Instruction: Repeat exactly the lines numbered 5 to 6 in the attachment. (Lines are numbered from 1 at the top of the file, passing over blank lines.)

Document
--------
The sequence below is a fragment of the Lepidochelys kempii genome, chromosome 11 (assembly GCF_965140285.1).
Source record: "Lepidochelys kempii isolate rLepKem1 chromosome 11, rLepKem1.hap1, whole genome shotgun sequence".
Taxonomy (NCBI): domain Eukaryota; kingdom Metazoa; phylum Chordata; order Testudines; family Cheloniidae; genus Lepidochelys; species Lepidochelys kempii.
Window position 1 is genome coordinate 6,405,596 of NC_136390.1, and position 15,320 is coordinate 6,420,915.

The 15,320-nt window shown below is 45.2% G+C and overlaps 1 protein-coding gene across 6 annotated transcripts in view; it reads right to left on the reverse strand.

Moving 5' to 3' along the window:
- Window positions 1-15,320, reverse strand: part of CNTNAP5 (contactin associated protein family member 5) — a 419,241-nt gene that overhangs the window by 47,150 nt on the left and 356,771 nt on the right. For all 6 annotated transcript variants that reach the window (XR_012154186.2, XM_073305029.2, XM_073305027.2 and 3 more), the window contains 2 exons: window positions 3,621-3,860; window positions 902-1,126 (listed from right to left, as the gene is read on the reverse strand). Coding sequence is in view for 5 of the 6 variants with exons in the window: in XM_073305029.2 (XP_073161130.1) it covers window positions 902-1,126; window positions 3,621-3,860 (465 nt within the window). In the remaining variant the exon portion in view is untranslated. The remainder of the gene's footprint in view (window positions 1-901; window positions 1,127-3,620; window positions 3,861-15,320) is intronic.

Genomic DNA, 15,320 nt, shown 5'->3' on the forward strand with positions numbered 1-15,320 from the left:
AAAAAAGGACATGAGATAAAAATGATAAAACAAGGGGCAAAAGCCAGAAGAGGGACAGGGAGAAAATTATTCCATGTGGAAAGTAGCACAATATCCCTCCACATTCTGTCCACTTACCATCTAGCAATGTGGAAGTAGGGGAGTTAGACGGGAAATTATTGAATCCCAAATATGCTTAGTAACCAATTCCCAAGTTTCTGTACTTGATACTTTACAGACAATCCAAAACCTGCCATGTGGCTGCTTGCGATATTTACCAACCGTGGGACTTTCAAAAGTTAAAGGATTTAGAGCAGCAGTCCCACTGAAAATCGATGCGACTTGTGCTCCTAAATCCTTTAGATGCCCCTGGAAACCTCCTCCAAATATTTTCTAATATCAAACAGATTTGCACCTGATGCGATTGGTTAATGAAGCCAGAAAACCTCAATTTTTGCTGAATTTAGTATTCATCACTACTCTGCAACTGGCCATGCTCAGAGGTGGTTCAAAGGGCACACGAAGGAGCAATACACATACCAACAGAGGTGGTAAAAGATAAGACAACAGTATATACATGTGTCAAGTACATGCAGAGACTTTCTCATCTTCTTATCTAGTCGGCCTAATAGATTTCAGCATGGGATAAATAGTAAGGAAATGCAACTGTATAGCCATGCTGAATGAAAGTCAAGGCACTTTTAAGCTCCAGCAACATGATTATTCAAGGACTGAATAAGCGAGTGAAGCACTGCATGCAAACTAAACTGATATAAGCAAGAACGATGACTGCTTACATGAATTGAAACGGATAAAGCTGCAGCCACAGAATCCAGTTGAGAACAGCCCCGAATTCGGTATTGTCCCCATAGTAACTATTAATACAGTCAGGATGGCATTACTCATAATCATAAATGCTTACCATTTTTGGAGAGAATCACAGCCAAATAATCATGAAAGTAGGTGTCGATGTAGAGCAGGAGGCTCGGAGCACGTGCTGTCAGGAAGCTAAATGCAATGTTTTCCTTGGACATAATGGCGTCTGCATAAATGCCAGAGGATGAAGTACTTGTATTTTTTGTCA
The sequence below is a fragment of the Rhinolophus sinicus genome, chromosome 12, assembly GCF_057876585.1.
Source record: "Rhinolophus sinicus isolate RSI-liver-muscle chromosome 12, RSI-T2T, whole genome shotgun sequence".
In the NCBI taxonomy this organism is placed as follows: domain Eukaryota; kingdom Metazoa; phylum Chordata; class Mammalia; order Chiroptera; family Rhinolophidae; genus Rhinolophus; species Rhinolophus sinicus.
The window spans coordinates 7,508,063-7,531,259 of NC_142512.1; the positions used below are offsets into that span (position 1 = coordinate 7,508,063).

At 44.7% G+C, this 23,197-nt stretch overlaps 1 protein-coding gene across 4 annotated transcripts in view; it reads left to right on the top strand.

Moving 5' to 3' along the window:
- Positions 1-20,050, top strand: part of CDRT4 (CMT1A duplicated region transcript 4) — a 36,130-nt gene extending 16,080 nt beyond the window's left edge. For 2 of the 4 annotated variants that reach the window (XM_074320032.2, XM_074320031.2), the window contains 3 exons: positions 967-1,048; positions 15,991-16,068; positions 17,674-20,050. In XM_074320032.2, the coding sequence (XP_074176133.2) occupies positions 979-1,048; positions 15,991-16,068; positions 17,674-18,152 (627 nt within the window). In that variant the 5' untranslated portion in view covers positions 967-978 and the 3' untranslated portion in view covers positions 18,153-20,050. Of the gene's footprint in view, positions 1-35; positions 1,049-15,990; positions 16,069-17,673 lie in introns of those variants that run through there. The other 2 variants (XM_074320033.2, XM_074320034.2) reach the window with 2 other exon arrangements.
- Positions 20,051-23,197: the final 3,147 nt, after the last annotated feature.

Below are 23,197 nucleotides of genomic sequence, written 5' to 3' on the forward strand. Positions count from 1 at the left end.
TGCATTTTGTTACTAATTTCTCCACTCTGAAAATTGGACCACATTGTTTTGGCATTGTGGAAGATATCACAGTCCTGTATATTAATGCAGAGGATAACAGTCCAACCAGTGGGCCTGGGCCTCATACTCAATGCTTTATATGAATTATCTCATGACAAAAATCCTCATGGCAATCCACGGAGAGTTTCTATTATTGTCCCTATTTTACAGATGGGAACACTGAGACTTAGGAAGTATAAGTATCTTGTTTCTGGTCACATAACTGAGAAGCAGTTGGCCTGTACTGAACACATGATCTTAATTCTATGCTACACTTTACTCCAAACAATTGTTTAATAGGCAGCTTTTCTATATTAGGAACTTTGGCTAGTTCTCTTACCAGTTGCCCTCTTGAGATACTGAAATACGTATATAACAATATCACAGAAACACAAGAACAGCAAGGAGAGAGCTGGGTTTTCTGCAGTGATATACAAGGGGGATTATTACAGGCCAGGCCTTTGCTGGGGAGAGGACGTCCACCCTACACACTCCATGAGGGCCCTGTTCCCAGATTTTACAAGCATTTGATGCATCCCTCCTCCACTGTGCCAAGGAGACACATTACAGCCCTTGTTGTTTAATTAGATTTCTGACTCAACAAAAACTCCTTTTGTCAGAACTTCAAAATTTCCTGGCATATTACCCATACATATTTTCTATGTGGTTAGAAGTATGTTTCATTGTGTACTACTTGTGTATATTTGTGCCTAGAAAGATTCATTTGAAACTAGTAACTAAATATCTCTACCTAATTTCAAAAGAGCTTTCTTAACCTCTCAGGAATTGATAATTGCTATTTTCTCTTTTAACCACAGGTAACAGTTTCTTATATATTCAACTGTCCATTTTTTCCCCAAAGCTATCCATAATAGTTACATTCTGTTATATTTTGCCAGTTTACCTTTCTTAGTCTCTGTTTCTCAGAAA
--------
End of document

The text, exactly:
The 15,320-nt window shown below is 45.2% G+C and overlaps 1 protein-coding gene across 6 annotated transcripts in view; it reads right to left on the reverse strand.

Moving 5' to 3' along the window: